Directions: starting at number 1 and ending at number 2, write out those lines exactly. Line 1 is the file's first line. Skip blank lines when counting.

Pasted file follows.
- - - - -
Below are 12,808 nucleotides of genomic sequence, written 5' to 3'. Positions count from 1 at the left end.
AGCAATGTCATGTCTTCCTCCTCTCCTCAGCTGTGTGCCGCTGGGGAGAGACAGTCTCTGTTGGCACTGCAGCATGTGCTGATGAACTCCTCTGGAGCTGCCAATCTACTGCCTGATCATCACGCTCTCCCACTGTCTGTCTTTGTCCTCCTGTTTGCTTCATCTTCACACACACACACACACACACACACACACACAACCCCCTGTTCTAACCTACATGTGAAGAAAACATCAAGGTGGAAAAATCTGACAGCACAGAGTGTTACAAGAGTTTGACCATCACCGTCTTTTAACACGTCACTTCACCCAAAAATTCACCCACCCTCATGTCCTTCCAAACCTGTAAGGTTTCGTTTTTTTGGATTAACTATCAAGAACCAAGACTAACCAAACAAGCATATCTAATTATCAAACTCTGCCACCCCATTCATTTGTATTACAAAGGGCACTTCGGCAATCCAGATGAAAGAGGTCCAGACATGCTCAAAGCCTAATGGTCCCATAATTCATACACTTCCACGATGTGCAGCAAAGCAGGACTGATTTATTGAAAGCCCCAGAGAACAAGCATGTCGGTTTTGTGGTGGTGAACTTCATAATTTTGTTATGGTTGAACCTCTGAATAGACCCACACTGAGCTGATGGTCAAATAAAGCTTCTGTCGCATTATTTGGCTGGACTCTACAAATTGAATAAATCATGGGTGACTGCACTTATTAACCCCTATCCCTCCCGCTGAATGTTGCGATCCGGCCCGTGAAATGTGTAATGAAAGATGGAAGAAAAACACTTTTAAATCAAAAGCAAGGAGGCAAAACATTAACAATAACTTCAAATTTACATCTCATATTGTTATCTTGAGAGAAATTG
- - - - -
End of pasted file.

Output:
Below are 12,808 nucleotides of genomic sequence, written 5' to 3'. Positions count from 1 at the left end.
AGCAATGTCATGTCTTCCTCCTCTCCTCAGCTGTGTGCCGCTGGGGAGAGACAGTCTCTGTTGGCACTGCAGCATGTGCTGATGAACTCCTCTGGAGCTGCCAATCTACTGCCTGATCATCACGCTCTCCCACTGTCTGTCTTTGTCCTCCTGTTTGCTTCATCTTCACACACACACACACACACACACACACACACAACCCCCTGTTCTAACCTACATGTGAAGAAAACATCAAGGTGGAAAAATCTGACAGCACAGAGTGTTACAAGAGTTTGACCATCACCGTCTTTTAACACGTCACTTCACCCAAAAATTCACCCACCCTCATGTCCTTCCAAACCTGTAAGGTTTCGTTTTTTTGGATTAACTATCAAGAACCAAGACTAACCAAACAAGCATATCTAATTATCAAACTCTGCCACCCCATTCATTTGTATTACAAAGGGCACTTCGGCAATCCAGATGAAAGAGGTCCAGACATGCTCAAAGCCTAATGGTCCCATAATTCATACACTTCCACGATGTGCAGCAAAGCAGGACTGATTTATTGAAAGCCCCAGAGAACAAGCATGTCGGTTTTGTGGTGGTGAACTTCATAATTTTGTTATGGTTGAACCTCTGAATAGACCCACACTGAGCTGATGGTCAAATAAAGCTTCTGTCGCATTATTTGGCTGGACTCTACAAATTGAATAAATCATGGGTGACTGCACTTATTAACCCCTATCCCTCCCGCTGAATGTTGCGATCCGGCCCGTGAAATGTGTAATGAAAGATGGAAGAAAAACACTTTTAAATCAAAAGCAAGGAGGCAAAACATTAACAATAACTTCAAATTTACATCTCATATTGTTATCTTGAGAGAAATTG